The annual winterization maintenance is also the time to remove summer implements, such as mowers, and install the winter ones. Summer implements should be cleaned and have annual maintenance performed before putting it into winter storage. The winter implements can be attached and should be inspected and tested to ensure proper function before the first snowfall.      

It’s also a good idea to test the battery as part of the winterization maintenance. As the weather gets cold, batteries lose their cranking power. This will be compounded if the battery is already old, with reduced performance. Additionally, parasitic draws will slowly drain the battery of energy when the equipment isn’t in use. If the equipment isn’t used regularly in cold temperatures, it is a good idea to use a battery maintainer.

If the equipment is stored outside for long periods of time, it is good practice to remove and story the battery indoors to extend its lifespan. If you need to test your battery, most agriculture and automotive dealers will test a battery for free, or a battery tester can be purchased. Checking the battery now will make sure the engine starts in the winter when you need it to. 

Once the flurries fly, there are a few additional points to keep in mind. Whenever possible it is best to store equipment indoors, ideally somewhere heated. Keeping your equipment inside a building or shed will reduce the winter strain on it. If the equipment can’t be stored in a heated garage, make sure to leave enough time to allow the machinery to properly warm to above 40 degrees Celsius before starting work. The engine will function better when warm. Just like in your car, adding a block heater to your equipment will shorten the time needed to warm up the engine as well as help with cold starting performance.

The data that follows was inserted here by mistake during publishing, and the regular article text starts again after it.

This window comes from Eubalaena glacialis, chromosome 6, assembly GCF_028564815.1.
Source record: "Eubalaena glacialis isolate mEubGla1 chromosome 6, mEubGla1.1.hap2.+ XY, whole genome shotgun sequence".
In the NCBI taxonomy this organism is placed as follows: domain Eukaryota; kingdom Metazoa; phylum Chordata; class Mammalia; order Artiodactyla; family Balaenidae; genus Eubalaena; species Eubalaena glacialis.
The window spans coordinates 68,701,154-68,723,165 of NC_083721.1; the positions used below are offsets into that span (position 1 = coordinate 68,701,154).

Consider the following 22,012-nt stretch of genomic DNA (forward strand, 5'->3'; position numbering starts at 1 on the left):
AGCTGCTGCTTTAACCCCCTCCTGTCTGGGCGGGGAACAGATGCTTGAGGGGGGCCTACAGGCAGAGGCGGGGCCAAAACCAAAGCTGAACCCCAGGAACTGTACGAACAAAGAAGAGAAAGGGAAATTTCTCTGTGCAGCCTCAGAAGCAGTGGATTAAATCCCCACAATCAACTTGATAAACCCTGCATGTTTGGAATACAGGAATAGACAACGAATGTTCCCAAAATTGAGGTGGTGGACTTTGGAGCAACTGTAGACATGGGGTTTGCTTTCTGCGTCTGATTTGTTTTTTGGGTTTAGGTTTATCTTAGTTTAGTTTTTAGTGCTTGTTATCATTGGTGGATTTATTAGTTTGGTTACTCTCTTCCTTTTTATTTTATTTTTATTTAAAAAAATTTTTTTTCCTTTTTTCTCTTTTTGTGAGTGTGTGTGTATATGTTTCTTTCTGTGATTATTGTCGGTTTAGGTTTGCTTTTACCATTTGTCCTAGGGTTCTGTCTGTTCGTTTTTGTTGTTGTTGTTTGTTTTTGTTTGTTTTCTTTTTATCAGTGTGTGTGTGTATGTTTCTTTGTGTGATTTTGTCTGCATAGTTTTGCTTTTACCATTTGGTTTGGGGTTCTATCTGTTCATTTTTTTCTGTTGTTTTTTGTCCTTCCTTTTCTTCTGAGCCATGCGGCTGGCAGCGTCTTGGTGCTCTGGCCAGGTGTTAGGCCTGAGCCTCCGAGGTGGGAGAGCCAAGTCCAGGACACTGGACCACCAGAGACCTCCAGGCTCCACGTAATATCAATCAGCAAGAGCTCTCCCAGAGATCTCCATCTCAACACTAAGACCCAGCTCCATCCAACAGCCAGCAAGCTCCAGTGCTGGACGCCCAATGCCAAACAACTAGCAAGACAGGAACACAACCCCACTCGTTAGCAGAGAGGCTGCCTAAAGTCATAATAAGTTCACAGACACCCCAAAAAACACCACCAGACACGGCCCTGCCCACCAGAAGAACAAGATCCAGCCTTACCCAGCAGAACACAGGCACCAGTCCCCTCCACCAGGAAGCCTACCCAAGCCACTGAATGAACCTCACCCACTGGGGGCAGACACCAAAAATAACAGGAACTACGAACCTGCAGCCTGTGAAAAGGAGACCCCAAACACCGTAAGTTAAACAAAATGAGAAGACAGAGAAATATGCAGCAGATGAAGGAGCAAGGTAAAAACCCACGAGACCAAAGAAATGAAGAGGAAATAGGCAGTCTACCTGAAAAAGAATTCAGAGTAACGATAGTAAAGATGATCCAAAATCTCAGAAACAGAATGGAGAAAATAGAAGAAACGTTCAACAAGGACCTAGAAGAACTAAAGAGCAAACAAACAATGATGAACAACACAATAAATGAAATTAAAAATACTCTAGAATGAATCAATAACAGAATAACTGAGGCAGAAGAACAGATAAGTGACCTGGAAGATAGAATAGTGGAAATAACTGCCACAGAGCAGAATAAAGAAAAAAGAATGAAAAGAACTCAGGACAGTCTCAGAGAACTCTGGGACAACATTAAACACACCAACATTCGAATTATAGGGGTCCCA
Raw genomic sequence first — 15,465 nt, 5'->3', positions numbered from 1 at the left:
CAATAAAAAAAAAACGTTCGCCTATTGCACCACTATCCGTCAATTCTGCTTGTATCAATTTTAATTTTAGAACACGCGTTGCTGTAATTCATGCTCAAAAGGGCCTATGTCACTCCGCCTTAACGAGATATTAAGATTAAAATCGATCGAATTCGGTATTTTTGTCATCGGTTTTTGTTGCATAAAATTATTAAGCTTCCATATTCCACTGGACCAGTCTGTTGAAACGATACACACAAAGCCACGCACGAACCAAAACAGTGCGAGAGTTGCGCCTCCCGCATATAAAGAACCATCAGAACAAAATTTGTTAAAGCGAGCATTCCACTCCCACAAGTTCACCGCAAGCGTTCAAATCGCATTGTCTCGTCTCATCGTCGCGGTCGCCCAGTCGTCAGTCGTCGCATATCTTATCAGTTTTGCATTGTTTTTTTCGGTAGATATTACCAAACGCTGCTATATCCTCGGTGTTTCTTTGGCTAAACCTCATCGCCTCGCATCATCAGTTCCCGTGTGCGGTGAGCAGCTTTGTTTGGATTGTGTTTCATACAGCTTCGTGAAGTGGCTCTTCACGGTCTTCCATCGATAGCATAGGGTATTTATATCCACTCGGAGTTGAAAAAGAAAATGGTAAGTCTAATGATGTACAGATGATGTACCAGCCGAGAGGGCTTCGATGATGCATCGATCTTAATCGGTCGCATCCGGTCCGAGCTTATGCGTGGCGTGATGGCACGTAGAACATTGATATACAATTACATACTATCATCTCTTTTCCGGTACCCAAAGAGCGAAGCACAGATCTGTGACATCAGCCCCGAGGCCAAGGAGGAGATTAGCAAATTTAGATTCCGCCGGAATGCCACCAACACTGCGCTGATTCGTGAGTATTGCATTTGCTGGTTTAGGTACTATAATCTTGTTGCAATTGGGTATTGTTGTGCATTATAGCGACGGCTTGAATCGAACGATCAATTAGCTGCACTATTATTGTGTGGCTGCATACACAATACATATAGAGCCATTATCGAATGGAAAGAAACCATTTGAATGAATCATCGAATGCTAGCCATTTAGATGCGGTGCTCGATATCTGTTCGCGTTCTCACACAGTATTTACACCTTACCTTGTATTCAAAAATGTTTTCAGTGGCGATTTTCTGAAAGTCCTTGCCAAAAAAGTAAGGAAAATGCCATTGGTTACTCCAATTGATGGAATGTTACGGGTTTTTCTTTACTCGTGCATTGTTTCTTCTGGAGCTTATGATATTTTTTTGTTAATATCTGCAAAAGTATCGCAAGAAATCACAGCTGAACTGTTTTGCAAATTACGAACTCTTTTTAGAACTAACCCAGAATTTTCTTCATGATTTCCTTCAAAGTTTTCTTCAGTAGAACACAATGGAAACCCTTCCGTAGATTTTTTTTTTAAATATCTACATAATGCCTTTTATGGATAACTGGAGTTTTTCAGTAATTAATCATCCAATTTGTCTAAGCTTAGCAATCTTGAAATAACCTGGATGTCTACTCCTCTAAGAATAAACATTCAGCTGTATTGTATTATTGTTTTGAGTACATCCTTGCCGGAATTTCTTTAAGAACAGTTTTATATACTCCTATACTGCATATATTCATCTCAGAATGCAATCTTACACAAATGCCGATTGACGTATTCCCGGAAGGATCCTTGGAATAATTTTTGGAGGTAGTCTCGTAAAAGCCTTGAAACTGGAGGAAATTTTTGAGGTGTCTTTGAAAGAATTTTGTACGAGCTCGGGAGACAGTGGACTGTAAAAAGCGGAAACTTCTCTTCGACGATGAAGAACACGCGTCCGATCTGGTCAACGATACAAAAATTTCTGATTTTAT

While it can be time-consuming, setting aside the time to inspect your equipment on a daily basis can be critical for operating in the winter. It can be tempting, when the temperature drops, to just get to work so you can be done sooner and get out of the cold. No matter how cold, it is always worth it to take the extra time to complete daily cleaning and inspections. This will help you identify and fix small problems before they have the chance to turn into major ones. 

It’s important to be particularly diligent in examining fluid hose lines regularly for cracks – cold wintery conditions put added stress on hoses, which often can crack in very cold temperatures. Also be sure to inspect oil and grease lubrication, coolant, fuel levels, battery function and the undercarriage, removing any excess snow, ice and salt that has built up. Cleaning the undercarriage and other areas of buildup is also essential if operating in salty conditions. 

In addition to clearing off salt residue, the regular application of undercoating to the frame and metal components at the end of the workday will keep your equipment in top condition.

By catching problems when they are small, you can prevent major breakdowns and keep you and your equipment working not just for the current winter, but for the winters to come. From giving your equipment a thorough cleaning, washing away built-up dirt, grass and debris, to checking the engine fluids, filters and tire pressure, properly preparing your equipment for the arrival of winter conditions is one of the most important things you can do to ensure the long-term performance of your equipment.

Chris Isaac is an outdoor power equipment industry expert with Kubota Canada.

This article is part of the Fall & Winter Prep Week Week.

Print this page


Stories continue below